Because the data is completely free, Angolans are hiding large files in Wikipedia articles on the Portuguese Wikipedia site (Angola is a former Portuguese colony)—sometimes concealing movies in JPEG or PDF files. They’re then using a Facebook group to direct people to those files, creating a robust, completely free file sharing network.

The Secret Lives of Tumblr Teens | New Republic

A fascinating insight into some of Tumblr’s most popular accounts:

Some posts get more than a million notes—imagine a joke whispered in biology class getting a laugh from a city the size of San Francisco.

It’ll be a real shame when Tumblr disappears.

That’s “when”, not “if”. Remember:

In 2013, Yahoo bought Tumblr.

The Leica Q — Craig Mod

Set aside some time: Craig is reviewing a camera again (and you remember how epic that was last time).

Taking part in the IndieWeb

The slides from Calum’s presentation at Front-end London.

An invitation to bring back your personal site

I invite you not just to follow along here as I expand into topics beyond design and technology, but to start your own personal blog up again if you’ve been neglecting it for a while. I’m really interested in the things you are passionate about. I want to learn from you.

20 Years Ago Today

A lovely reminiscence from Matt on how he came to fall in love with the World Wide Web.

I really hope he posts this on his own site—it’ll be a shame when this disappears along with everything else being posted to Medium.

Write What You Know (Now) · An A List Apart Column

Well, this is rather lovely!

I nodded along with host Jen Simmons and guest Jeremy Keith saying some very smart things about the web and its roots as the El train cut across Philadelphia. But at the 48-minute mark things got weird, because Jen and Jeremy basically started writing my column for me while I listened.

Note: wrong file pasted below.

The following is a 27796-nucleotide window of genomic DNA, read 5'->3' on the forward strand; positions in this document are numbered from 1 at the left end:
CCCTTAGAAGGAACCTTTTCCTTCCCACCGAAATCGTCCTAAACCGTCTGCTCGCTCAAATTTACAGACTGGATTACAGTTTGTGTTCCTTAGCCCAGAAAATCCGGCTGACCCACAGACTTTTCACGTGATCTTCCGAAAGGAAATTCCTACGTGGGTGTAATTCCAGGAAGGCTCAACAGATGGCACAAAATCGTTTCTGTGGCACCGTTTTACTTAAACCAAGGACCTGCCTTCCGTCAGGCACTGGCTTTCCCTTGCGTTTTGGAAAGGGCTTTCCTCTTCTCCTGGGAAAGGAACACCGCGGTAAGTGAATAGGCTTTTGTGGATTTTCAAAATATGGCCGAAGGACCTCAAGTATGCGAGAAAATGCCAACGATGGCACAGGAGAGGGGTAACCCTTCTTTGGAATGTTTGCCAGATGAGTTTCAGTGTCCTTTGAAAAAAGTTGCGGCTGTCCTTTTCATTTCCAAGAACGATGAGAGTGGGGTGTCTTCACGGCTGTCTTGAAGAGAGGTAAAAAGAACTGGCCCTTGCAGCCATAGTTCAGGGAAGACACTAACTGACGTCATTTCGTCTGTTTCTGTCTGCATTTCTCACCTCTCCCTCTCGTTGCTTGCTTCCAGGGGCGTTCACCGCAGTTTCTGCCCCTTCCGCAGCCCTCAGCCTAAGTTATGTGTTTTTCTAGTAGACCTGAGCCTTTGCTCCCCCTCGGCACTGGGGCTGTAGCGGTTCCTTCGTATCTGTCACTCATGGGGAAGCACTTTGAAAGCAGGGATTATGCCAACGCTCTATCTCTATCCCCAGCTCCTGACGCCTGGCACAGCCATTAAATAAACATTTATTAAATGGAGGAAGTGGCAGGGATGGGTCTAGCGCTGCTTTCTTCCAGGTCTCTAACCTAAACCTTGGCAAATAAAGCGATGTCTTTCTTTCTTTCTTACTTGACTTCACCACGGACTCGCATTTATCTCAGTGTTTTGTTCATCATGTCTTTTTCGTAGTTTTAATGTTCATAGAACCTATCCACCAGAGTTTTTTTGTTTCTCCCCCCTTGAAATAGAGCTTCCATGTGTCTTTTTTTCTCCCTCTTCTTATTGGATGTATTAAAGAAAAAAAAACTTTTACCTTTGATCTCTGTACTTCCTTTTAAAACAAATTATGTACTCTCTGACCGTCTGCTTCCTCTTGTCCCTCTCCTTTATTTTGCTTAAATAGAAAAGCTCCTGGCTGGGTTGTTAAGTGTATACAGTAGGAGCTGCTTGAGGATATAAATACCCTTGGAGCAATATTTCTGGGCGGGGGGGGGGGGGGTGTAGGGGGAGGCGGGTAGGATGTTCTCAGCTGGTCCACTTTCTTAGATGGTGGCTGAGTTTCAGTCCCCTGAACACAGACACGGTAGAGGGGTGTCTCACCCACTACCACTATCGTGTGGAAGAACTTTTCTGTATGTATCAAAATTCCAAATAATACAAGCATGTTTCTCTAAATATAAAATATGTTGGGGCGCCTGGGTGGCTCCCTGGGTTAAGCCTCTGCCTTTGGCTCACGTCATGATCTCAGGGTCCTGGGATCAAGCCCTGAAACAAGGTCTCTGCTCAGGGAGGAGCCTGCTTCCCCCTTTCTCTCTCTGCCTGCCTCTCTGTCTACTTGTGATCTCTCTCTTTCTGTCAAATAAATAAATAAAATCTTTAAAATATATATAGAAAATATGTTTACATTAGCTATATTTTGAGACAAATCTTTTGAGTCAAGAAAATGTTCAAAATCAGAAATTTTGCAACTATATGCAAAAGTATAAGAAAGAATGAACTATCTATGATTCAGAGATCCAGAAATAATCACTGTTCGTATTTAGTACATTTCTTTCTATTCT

Read on for some great advice on conquering your inner critic.

Whatfettle ⁓ Note to self: write more

You read a lot and like the idea of writing. You know the best way to get better at writing is to write, so write!

The Ethos of the Web | degrading disgracefully

This is a wonderful, wonderful description of what it feels like to publish on your own site.

When my writing is on my own server, it will always be there. I may forget about it for a while, but eventually I’ll run into it again. I can torch those posts or save them, rewrite them or repost them. But they’re mine to rediscover.

The anatomy of responsive images - JakeArchibald.com

This is the best moment to write a blog post:

I just had my responsive images epiphany and I’m writing it all down before I forget everything.

Writing something down (and sharing it) while you’re still figuring it out is, in my opinion, more valuable than waiting until you’ve understood something completely—you’ll never quite regain that perspective on what it’s like to have beginner’s mind.

The Slow Web | words from Cole Henley, @cole007

We become obsessed with tools and methods, very rarely looking at how these relate to the fundamental basics of web standards, accessibility and progressive enhancement. We obsess about a right way to do things as if there was one right way rather than looking at the goal; how things fit into the broader philosophy of what we do on the web and how what we write contributes to us being better at what we do.